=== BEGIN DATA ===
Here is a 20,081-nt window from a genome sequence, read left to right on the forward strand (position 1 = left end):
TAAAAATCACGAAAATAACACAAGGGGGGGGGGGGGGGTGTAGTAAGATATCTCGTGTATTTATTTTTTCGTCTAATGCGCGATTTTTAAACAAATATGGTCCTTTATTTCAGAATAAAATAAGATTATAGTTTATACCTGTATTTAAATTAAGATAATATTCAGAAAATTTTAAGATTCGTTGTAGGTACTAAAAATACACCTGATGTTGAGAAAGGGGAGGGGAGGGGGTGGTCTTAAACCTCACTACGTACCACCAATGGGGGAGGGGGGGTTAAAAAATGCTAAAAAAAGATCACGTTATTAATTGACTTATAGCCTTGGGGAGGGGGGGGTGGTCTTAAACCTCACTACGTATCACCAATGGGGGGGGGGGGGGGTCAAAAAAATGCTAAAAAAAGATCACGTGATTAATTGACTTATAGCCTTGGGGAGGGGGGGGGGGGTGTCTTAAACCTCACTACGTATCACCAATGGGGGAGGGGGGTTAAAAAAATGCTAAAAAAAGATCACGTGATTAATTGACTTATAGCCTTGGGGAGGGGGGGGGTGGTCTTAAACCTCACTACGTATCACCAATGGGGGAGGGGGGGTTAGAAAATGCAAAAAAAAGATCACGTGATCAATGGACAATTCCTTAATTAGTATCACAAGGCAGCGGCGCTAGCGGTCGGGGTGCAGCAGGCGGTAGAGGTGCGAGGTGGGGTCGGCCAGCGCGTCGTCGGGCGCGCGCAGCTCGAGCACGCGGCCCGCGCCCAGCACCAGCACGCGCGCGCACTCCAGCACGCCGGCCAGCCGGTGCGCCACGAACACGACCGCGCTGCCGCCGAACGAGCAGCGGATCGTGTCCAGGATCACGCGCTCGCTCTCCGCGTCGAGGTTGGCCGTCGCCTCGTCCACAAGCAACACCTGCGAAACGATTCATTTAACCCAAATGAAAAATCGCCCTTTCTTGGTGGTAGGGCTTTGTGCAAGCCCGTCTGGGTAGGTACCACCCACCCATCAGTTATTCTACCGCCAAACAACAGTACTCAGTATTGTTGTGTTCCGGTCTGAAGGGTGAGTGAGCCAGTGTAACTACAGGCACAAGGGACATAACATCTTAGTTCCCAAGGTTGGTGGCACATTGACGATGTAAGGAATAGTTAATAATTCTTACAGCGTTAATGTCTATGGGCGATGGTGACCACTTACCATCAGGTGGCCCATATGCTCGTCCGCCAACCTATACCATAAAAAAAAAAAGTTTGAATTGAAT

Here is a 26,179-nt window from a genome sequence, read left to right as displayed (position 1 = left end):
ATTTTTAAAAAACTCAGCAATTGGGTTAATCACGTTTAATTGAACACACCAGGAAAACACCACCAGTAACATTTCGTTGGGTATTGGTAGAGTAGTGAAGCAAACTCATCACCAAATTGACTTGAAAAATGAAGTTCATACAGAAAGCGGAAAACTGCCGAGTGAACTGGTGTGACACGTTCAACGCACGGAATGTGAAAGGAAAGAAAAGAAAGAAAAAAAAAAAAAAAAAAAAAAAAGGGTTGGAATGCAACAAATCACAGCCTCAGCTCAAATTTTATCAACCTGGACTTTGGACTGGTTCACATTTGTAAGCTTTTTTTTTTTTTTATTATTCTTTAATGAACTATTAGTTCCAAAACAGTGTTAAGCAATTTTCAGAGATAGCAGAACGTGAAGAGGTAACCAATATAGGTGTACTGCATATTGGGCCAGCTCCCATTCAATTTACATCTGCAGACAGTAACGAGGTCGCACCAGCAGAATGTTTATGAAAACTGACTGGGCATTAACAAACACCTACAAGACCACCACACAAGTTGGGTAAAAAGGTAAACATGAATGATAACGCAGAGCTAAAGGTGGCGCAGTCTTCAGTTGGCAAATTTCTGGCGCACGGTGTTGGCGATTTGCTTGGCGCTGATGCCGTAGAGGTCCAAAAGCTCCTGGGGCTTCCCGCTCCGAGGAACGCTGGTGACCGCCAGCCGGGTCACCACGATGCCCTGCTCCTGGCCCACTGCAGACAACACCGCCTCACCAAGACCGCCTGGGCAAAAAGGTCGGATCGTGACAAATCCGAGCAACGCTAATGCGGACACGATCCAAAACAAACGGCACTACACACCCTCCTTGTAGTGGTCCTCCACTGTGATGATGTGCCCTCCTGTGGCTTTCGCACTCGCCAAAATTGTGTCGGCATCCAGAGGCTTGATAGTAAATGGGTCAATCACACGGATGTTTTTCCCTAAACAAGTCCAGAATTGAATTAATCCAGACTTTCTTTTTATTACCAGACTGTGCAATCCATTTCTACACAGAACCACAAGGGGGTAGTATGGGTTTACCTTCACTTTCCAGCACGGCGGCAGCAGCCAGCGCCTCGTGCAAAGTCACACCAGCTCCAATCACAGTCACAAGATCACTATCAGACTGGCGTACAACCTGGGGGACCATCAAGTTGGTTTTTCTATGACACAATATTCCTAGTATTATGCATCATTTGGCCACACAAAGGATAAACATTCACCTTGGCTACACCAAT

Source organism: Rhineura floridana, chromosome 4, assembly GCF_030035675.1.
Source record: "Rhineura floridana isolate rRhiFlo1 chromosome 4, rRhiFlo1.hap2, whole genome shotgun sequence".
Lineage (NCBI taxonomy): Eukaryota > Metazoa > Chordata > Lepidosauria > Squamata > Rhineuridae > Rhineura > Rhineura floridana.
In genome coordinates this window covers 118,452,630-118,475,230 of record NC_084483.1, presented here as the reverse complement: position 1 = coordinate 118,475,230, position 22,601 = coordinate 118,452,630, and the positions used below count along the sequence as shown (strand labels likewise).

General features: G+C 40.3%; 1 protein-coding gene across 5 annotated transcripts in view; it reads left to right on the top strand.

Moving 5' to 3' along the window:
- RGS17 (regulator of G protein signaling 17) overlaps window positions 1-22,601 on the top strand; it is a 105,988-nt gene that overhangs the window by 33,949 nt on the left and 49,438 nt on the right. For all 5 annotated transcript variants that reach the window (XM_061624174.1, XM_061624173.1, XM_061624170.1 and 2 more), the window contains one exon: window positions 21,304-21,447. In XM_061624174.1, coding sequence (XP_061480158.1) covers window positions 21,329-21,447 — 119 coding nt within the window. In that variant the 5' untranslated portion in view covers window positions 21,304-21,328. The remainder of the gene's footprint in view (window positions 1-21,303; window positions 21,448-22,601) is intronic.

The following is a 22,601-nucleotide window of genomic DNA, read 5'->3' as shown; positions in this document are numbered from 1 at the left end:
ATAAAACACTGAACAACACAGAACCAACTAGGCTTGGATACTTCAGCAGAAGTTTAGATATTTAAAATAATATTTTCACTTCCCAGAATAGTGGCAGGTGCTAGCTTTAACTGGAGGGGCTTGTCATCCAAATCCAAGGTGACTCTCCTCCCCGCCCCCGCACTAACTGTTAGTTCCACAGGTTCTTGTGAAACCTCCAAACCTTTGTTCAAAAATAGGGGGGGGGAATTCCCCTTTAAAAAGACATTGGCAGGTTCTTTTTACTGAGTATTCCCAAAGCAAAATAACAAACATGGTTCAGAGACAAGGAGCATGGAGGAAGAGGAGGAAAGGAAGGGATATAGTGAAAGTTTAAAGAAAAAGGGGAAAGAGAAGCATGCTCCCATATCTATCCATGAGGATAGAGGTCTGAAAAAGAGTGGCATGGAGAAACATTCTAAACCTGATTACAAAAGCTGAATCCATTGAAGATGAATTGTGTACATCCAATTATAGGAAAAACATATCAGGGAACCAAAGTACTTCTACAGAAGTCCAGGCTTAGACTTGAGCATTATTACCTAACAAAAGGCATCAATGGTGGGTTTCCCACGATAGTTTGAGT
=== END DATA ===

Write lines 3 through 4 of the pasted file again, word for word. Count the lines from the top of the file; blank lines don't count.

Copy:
Here is a 26,179-nt window from a genome sequence, read left to right as displayed (position 1 = left end):
ATTTTTAAAAAACTCAGCAATTGGGTTAATCACGTTTAATTGAACACACCAGGAAAACACCACCAGTAACATTTCGTTGGGTATTGGTAGAGTAGTGAAGCAAACTCATCACCAAATTGACTTGAAAAATGAAGTTCATACAGAAAGCGGAAAACTGCCGAGTGAACTGGTGTGACACGTTCAACGCACGGAATGTGAAAGGAAAGAAAAGAAAGAAAAAAAAAAAAAAAAAAAAAAAAGGGTTGGAATGCAACAAATCACAGCCTCAGCTCAAATTTTATCAACCTGGACTTTGGACTGGTTCACATTTGTAAGCTTTTTTTTTTTTTTATTATTCTTTAATGAACTATTAGTTCCAAAACAGTGTTAAGCAATTTTCAGAGATAGCAGAACGTGAAGAGGTAACCAATATAGGTGTACTGCATATTGGGCCAGCTCCCATTCAATTTACATCTGCAGACAGTAACGAGGTCGCACCAGCAGAATGTTTATGAAAACTGACTGGGCATTAACAAACACCTACAAGACCACCACACAAGTTGGGTAAAAAGGTAAACATGAATGATAACGCAGAGCTAAAGGTGGCGCAGTCTTCAGTTGGCAAATTTCTGGCGCACGGTGTTGGCGATTTGCTTGGCGCTGATGCCGTAGAGGTCCAAAAGCTCCTGGGGCTTCCCGCTCCGAGGAACGCTGGTGACCGCCAGCCGGGTCACCACGATGCCCTGCTCCTGGCCCACTGCAGACAACACCGCCTCACCAAGACCGCCTGGGCAAAAAGGTCGGATCGTGACAAATCCGAGCAACGCTAATGCGGACACGATCCAAAACAAACGGCACTACACACCCTCCTTGTAGTGGTCCTCCACTGTGATGATGTGCCCTCCTGTGGCTTTCGCACTCGCCAAAATTGTGTCGGCATCCAGAGGCTTGATAGTAAATGGGTCAATCACACGGATGTTTTTCCCTAAACAAGTCCAGAATTGAATTAATCCAGACTTTCTTTTTATTACCAGACTGTGCAATCCATTTCTACACAGAACCACAAGGGGGTAGTATGGGTTTACCTTCACTTTCCAGCACGGCGGCAGCAGCCAGCGCCTCGTGCAAAGTCACACCAGCTCCAATCACAGTCACAAGATCACTATCAGACTGGCGTACAACCTGGGGGACCATCAAGTTGGTTTTTCTATGACACAATATTCCTAGTATTATGCATCATTTGGCCACACAAAGGATAAACATTCACCTTGGCTACACCAAT